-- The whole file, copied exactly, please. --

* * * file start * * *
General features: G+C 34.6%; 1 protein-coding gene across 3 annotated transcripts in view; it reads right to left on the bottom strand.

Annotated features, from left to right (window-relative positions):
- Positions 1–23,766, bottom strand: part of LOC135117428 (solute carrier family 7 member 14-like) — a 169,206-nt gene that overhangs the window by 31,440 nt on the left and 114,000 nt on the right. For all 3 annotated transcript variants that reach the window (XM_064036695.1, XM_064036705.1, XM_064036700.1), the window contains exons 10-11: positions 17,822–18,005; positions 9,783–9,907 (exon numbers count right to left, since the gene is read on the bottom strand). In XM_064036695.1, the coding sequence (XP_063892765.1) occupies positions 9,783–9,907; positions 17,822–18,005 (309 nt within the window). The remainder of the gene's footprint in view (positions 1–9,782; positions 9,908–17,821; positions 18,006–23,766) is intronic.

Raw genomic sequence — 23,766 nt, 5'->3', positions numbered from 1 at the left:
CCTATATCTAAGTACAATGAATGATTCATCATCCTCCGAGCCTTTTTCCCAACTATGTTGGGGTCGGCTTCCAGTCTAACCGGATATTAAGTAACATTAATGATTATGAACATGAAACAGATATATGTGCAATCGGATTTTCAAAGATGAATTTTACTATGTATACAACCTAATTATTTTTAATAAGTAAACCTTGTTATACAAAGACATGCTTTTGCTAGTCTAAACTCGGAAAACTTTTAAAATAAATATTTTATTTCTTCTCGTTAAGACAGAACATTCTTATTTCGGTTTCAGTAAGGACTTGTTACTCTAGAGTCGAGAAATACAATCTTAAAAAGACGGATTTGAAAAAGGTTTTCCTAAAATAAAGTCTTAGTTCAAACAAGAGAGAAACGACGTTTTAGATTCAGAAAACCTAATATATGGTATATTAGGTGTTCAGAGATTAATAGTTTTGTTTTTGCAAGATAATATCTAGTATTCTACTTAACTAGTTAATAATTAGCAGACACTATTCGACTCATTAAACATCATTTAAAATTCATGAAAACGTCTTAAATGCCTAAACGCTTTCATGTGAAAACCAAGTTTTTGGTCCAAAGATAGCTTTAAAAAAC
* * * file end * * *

General features: G+C 34.6%; 1 protein-coding gene across 3 annotated transcripts in view; it reads right to left on the bottom strand.

Annotated features, from left to right (window-relative positions):
- Positions 1–23,766, bottom strand: part of LOC135117428 (solute carrier family 7 member 14-like) — a 169,206-nt gene that overhangs the window by 31,440 nt on the left and 114,000 nt on the right. For all 3 annotated transcript variants that reach the window (XM_064036695.1, XM_064036705.1, XM_064036700.1), the window contains exons 10-11: positions 17,822–18,005; positions 9,783–9,907 (exon numbers count right to left, since the gene is read on the bottom strand). In XM_064036695.1, the coding sequence (XP_063892765.1) occupies positions 9,783–9,907; positions 17,822–18,005 (309 nt within the window). The remainder of the gene's footprint in view (positions 1–9,782; positions 9,908–17,821; positions 18,006–23,766) is intronic.

Raw genomic sequence — 23,766 nt, 5'->3', positions numbered from 1 at the left:
CCTATATCTAAGTACAATGAATGATTCATCATCCTCCGAGCCTTTTTCCCAACTATGTTGGGGTCGGCTTCCAGTCTAACCGGATATTAAGTAACATTAATGATTATGAACATGAAACAGATATATGTGCAATCGGATTTTCAAAGATGAATTTTACTATGTATACAACCTAATTATTTTTAATAAGTAAACCTTGTTATACAAAGACATGCTTTTGCTAGTCTAAACTCGGAAAACTTTTAAAATAAATATTTTATTTCTTCTCGTTAAGACAGAACATTCTTATTTCGGTTTCAGTAAGGACTTGTTACTCTAGAGTCGAGAAATACAATCTTAAAAAGACGGATTTGAAAAAGGTTTTCCTAAAATAAAGTCTTAGTTCAAACAAGAGAGAAACGACGTTTTAGATTCAGAAAACCTAATATATGGTATATTAGGTGTTCAGAGATTAATAGTTTTGTTTTTGCAAGATAATATCTAGTATTCTACTTAACTAGTTAATAATTAGCAGACACTATTCGACTCATTAAACATCATTTAAAATTCATGAAAACGTCTTAAATGCCTAAACGCTTTCATGTGAAAACCAAGTTTTTGGTCCAAAGATAGCTTTAAAAAAC